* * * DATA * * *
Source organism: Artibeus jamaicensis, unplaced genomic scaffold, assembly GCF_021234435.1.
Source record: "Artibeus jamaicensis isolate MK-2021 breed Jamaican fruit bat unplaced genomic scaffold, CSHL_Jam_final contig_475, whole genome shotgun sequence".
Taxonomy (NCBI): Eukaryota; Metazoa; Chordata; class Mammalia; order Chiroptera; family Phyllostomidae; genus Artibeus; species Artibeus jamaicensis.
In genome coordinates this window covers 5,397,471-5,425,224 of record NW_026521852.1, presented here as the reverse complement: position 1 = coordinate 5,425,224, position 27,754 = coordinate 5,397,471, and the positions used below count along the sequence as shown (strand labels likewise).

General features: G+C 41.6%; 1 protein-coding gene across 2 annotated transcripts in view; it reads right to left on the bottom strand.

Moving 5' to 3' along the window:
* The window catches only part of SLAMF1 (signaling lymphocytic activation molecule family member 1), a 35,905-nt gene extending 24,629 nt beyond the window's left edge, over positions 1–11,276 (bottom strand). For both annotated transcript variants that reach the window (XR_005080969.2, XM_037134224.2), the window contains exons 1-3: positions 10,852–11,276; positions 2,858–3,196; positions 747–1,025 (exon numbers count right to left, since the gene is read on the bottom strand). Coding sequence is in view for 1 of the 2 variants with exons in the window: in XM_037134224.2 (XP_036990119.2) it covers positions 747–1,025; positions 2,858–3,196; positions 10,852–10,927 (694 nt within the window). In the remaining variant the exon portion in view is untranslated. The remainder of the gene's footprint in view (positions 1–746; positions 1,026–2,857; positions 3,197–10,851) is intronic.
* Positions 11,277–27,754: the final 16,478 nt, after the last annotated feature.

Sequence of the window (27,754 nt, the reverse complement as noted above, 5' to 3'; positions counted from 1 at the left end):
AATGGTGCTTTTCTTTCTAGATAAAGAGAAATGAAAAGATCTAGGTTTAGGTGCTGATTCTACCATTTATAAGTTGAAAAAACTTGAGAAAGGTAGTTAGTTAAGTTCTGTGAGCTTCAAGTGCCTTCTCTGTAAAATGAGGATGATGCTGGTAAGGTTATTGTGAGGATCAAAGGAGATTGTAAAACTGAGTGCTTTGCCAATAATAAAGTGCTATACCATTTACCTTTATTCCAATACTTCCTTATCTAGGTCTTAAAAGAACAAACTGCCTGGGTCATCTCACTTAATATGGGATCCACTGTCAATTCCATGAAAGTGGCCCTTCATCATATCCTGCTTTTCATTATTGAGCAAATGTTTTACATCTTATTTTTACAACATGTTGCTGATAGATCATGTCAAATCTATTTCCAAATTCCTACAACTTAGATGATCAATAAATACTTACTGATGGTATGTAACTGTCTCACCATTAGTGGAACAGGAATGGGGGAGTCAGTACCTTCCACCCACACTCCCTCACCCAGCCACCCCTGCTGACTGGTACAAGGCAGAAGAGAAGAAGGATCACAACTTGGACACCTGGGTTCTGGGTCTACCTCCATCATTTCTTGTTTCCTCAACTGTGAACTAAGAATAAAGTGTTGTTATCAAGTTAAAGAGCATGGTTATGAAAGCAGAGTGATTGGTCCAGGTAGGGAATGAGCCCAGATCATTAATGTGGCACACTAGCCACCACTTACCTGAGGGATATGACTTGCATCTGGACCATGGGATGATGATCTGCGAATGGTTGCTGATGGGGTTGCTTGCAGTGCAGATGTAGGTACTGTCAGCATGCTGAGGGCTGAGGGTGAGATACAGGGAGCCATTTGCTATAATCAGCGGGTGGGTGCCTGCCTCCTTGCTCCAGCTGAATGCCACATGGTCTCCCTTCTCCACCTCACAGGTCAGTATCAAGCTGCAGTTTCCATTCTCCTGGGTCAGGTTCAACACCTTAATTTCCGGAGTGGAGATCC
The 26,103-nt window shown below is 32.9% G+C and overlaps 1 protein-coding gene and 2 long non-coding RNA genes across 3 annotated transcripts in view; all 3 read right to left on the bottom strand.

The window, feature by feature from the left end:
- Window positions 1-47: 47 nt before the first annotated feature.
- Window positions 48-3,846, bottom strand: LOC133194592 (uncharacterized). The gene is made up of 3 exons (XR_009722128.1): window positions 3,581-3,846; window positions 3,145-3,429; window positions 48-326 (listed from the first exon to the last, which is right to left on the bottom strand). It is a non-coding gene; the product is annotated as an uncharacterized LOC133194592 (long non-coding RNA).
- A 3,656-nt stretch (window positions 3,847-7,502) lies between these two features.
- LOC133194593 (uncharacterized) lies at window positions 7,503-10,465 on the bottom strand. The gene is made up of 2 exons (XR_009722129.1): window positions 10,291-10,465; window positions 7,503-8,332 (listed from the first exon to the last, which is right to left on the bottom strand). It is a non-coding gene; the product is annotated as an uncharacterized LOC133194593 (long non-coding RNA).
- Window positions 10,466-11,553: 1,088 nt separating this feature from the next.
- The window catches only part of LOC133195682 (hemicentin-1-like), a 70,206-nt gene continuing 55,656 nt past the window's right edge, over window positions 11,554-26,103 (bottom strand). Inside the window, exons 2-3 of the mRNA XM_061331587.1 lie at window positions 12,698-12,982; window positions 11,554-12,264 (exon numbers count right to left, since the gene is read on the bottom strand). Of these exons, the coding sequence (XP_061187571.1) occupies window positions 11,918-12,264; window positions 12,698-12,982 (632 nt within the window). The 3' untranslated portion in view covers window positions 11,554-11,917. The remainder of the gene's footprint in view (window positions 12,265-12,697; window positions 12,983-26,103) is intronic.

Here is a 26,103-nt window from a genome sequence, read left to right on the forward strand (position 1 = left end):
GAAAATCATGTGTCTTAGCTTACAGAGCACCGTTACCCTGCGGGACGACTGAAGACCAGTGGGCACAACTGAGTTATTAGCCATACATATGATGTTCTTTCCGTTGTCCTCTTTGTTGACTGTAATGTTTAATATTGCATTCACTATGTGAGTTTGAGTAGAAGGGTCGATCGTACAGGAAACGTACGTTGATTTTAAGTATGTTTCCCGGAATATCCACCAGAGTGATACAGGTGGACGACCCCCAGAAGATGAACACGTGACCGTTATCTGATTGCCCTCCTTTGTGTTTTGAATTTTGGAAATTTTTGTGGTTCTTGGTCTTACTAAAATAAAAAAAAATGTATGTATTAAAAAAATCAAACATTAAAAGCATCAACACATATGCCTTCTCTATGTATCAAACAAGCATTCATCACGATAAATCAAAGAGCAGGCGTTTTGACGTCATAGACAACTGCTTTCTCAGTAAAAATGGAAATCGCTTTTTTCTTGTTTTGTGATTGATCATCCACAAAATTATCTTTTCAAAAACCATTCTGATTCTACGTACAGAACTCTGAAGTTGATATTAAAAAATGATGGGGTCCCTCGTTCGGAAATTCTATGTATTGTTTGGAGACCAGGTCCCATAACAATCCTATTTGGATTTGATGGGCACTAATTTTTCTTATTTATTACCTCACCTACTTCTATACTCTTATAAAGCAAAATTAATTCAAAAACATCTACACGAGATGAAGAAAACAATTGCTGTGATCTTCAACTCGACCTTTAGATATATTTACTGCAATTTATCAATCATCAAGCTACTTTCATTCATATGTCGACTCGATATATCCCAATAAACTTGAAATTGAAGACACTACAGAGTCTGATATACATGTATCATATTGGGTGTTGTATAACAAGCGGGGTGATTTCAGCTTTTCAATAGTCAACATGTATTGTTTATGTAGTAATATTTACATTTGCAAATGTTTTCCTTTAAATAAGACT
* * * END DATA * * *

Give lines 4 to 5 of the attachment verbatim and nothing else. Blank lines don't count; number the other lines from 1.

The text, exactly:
In genome coordinates this window covers 5,397,471-5,425,224 of record NW_026521852.1, presented here as the reverse complement: position 1 = coordinate 5,425,224, position 27,754 = coordinate 5,397,471, and the positions used below count along the sequence as shown (strand labels likewise).

General features: G+C 41.6%; 1 protein-coding gene across 2 annotated transcripts in view; it reads right to left on the bottom strand.